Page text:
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Events & Presentations
Funding Facility Development: Three Partnership Styles
March 25, 2016
SWANA Webinar Presenters: Bob Hilton, President; Peter Deibler, Senior Manager
As more cities, counties and states continue to drive diversion of discarded materials from landfills, many agencies are now faced with the new question of where to take the “good stuff”. Many agencies are recognizing a need to dramatically increase recyclables and organics processing capacity to meet community demands and local/state regulation. However, funding processing facility development, whether starting from scratch or simply improving existing infrastructure, is no small feat, and public agencies often seek to do so in partnership with private companies. This presentation tells the story, through case studies, of three separate approaches to funding materials processing facilities through public/private partnership, discusses the impacts of direct verses indirect public agency involvement in funding and facility development, and considers how aspects of the these two approaches may be combined to best serve your agency:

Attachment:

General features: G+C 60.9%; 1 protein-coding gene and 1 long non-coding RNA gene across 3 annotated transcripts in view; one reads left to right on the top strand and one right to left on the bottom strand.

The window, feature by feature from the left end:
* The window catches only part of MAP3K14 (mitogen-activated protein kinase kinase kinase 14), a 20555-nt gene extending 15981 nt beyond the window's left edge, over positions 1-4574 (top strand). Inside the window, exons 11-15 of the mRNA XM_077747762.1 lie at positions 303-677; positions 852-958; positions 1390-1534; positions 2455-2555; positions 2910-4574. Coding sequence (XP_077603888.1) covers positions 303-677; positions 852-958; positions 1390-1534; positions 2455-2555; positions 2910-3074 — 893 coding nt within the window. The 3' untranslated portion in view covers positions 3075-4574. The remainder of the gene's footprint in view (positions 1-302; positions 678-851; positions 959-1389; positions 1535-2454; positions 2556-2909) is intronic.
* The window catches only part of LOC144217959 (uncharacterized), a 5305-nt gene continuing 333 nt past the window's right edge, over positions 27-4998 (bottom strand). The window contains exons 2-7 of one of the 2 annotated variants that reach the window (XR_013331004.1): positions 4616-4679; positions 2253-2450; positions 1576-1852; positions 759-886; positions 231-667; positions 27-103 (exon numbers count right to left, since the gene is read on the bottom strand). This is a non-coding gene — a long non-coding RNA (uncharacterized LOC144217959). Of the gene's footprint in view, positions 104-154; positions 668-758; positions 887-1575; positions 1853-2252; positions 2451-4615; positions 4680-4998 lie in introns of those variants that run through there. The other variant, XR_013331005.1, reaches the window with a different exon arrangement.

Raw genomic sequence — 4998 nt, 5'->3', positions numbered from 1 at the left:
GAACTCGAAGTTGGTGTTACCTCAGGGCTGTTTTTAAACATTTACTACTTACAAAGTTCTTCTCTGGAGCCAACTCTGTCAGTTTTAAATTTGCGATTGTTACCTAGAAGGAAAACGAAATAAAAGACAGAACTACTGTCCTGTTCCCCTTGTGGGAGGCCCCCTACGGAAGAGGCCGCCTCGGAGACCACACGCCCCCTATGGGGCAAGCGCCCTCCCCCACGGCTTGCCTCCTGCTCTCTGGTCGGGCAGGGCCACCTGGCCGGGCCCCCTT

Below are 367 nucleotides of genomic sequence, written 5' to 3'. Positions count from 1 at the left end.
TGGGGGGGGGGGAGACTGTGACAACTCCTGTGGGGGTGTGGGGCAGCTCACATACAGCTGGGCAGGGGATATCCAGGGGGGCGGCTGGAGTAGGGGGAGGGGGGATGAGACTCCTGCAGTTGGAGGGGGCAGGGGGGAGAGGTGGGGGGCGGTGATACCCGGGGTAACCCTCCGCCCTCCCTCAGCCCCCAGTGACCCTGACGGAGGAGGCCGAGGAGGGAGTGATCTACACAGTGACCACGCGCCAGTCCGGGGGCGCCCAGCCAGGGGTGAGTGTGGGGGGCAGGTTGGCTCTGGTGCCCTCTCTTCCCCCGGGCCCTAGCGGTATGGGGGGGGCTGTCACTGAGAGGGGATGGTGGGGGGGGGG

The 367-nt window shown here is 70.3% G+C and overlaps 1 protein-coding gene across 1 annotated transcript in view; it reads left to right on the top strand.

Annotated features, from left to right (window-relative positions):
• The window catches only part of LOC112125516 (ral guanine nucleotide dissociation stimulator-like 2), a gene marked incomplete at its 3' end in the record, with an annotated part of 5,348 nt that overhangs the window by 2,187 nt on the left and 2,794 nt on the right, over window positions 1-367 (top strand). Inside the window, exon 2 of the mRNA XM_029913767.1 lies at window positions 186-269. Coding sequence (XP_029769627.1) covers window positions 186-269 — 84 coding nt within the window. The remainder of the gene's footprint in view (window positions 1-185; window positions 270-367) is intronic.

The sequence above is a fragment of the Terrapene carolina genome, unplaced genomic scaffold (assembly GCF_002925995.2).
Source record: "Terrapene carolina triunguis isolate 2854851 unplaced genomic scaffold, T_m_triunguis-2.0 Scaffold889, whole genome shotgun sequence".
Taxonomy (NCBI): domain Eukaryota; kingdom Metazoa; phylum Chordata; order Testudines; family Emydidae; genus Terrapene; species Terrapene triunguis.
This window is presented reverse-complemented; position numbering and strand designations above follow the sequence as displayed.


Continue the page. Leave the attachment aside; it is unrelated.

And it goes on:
- Approaching Facility Development as a Project: The County of Santa Barbara and several cities within the county are currently negotiating the details of a private sector partnership to build a materials processing facility, composting facility and anaerobic digestion facility on land owned by the county, and funded through a non-recourse debt structure.
- Approaching Facility Development as a Service: The City of San Jose, CA indirectly drove development of the world-class materials recovery facility at Newby Island, and the ZWED Dry Fermentation Anaerobic Digestion Facility (located on City land) by requesting that the capacity for processing services be made available, without directly participating in facility design, construction, or funding.
- Hybrid Approach – Facility Development as a Project and a Service: The South Bayside Waste Management Authority, a joint powers authority made up of twelve municipalities in San Mateo County, initially drove development of the Shoreway Environmental Center by a private company, and then subsequently issued revenue bonds to acquire and significantly upgrade it themselves.